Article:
Big Money from Horses

This is a copy of a portion of a large lithograph made by D.R. Anthony in 1888 of his prosperous stock farm in Huron, KS. In the upper left, note the train, which enabled him to get his horses and cattle to market. Subsequent generations of Daniel Read Anthonys continued to enjoy this farm and also recreational property in the vicinity of Martha’s Vineyard, MA where Anna Osborn Anthony was born and raised.

Image courtesy of the Leavenworth County Historical Society.

Today we continue with our guest post about Anthony’s farm, as follows:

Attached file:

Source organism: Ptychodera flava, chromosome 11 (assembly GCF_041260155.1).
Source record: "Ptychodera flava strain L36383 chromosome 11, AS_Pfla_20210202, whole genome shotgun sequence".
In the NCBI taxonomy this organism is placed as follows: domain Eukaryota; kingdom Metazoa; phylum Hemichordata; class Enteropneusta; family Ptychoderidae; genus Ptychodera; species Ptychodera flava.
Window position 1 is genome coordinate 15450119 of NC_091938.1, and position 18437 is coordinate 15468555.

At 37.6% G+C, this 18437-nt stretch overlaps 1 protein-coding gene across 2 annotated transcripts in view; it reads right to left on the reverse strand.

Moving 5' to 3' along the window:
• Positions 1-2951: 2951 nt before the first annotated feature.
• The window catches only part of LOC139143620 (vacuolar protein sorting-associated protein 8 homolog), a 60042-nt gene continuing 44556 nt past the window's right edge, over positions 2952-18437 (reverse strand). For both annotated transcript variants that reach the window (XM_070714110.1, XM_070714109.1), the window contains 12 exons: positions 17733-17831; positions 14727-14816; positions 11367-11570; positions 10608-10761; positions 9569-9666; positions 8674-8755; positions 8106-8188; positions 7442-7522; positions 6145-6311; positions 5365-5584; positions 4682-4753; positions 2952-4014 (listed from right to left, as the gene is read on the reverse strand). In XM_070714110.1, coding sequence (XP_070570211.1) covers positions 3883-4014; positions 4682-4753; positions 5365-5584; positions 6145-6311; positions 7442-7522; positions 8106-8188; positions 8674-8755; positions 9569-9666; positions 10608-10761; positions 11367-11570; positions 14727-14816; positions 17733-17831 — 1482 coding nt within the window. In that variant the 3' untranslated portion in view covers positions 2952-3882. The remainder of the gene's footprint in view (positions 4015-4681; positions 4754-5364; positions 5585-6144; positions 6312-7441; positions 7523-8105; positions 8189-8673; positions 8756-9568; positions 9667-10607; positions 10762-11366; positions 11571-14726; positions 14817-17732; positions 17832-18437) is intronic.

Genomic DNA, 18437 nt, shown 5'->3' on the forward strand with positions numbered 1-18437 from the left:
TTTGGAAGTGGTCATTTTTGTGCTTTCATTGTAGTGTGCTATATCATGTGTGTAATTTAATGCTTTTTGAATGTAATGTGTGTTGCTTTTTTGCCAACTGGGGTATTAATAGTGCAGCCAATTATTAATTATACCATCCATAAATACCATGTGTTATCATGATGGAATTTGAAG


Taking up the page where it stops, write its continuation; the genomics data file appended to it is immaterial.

In 1893, an apple orchard of 5000 trees grew on 80 acres of the ranch and a herd of thoroughbred Holstein cattle provided product for the Anthony’s “Huron Creamery”.   Both a school and the Presbyterian Church were constructed on Anthony’s land.  In 1883, Col. Anthony donated a new organ for the church as well.  DR Anthony Jr. had a cabin here where he could come to relax and hunt quail and pheasant.  Ball games and corn plowing contests, fires and a tornado are part of the history of the farm.   The tornado of 1891 caused $3000 in damage.

By 1910 there were 300 residents in the town of Huron, which included a bank, schools,  several general stores, a blacksmith shop, lumber yard, grocery store, hotel, drug store, hardware and implement house.